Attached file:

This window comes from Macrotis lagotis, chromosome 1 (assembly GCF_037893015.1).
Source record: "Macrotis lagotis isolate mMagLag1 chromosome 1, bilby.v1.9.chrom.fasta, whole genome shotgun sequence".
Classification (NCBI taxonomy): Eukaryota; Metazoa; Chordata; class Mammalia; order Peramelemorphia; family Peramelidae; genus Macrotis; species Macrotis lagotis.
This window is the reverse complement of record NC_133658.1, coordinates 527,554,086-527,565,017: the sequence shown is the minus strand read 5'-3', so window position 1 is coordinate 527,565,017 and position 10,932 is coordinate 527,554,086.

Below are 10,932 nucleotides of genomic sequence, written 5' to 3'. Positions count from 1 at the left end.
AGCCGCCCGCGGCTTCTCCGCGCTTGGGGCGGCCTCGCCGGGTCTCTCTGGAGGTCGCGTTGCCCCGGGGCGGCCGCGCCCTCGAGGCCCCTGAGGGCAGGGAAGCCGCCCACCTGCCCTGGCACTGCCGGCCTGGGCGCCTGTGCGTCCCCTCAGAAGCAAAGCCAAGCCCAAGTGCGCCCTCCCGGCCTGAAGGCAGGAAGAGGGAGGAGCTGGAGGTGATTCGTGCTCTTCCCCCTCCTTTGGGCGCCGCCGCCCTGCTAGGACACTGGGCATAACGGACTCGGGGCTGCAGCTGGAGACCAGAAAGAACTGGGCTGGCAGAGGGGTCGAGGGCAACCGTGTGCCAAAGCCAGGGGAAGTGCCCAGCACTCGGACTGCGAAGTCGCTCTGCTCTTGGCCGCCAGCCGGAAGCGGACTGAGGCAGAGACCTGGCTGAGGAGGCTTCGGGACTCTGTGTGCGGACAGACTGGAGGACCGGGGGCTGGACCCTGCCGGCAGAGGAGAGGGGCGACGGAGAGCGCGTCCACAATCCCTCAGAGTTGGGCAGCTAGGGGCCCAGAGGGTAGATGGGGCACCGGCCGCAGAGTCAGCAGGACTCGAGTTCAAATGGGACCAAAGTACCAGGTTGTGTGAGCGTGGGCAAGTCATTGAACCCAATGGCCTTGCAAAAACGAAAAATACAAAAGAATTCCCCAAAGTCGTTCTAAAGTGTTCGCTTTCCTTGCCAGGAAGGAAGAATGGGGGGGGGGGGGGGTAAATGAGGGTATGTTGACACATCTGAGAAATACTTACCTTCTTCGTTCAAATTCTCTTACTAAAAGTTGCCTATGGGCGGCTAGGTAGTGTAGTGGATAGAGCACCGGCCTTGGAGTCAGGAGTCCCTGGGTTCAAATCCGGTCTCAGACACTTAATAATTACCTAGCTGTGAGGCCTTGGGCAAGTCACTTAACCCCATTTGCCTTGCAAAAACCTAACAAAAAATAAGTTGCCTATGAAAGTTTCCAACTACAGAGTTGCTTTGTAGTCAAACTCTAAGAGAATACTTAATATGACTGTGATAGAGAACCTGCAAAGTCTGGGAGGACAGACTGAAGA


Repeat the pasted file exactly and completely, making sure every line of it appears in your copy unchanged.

This window comes from Macrotis lagotis, chromosome 1 (assembly GCF_037893015.1).
Source record: "Macrotis lagotis isolate mMagLag1 chromosome 1, bilby.v1.9.chrom.fasta, whole genome shotgun sequence".
Classification (NCBI taxonomy): Eukaryota; Metazoa; Chordata; class Mammalia; order Peramelemorphia; family Peramelidae; genus Macrotis; species Macrotis lagotis.
This window is the reverse complement of record NC_133658.1, coordinates 527,554,086-527,565,017: the sequence shown is the minus strand read 5'-3', so window position 1 is coordinate 527,565,017 and position 10,932 is coordinate 527,554,086.

Below are 10,932 nucleotides of genomic sequence, written 5' to 3'. Positions count from 1 at the left end.
AGCCGCCCGCGGCTTCTCCGCGCTTGGGGCGGCCTCGCCGGGTCTCTCTGGAGGTCGCGTTGCCCCGGGGCGGCCGCGCCCTCGAGGCCCCTGAGGGCAGGGAAGCCGCCCACCTGCCCTGGCACTGCCGGCCTGGGCGCCTGTGCGTCCCCTCAGAAGCAAAGCCAAGCCCAAGTGCGCCCTCCCGGCCTGAAGGCAGGAAGAGGGAGGAGCTGGAGGTGATTCGTGCTCTTCCCCCTCCTTTGGGCGCCGCCGCCCTGCTAGGACACTGGGCATAACGGACTCGGGGCTGCAGCTGGAGACCAGAAAGAACTGGGCTGGCAGAGGGGTCGAGGGCAACCGTGTGCCAAAGCCAGGGGAAGTGCCCAGCACTCGGACTGCGAAGTCGCTCTGCTCTTGGCCGCCAGCCGGAAGCGGACTGAGGCAGAGACCTGGCTGAGGAGGCTTCGGGACTCTGTGTGCGGACAGACTGGAGGACCGGGGGCTGGACCCTGCCGGCAGAGGAGAGGGGCGACGGAGAGCGCGTCCACAATCCCTCAGAGTTGGGCAGCTAGGGGCCCAGAGGGTAGATGGGGCACCGGCCGCAGAGTCAGCAGGACTCGAGTTCAAATGGGACCAAAGTACCAGGTTGTGTGAGCGTGGGCAAGTCATTGAACCCAATGGCCTTGCAAAAACGAAAAATACAAAAGAATTCCCCAAAGTCGTTCTAAAGTGTTCGCTTTCCTTGCCAGGAAGGAAGAATGGGGGGGGGGGGGGGTAAATGAGGGTATGTTGACACATCTGAGAAATACTTACCTTCTTCGTTCAAATTCTCTTACTAAAAGTTGCCTATGGGCGGCTAGGTAGTGTAGTGGATAGAGCACCGGCCTTGGAGTCAGGAGTCCCTGGGTTCAAATCCGGTCTCAGACACTTAATAATTACCTAGCTGTGAGGCCTTGGGCAAGTCACTTAACCCCATTTGCCTTGCAAAAACCTAACAAAAAATAAGTTGCCTATGAAAGTTTCCAACTACAGAGTTGCTTTGTAGTCAAACTCTAAGAGAATACTTAATATGACTGTGATAGAGAACCTGCAAAGTCTGGGAGGACAGACTGAAGA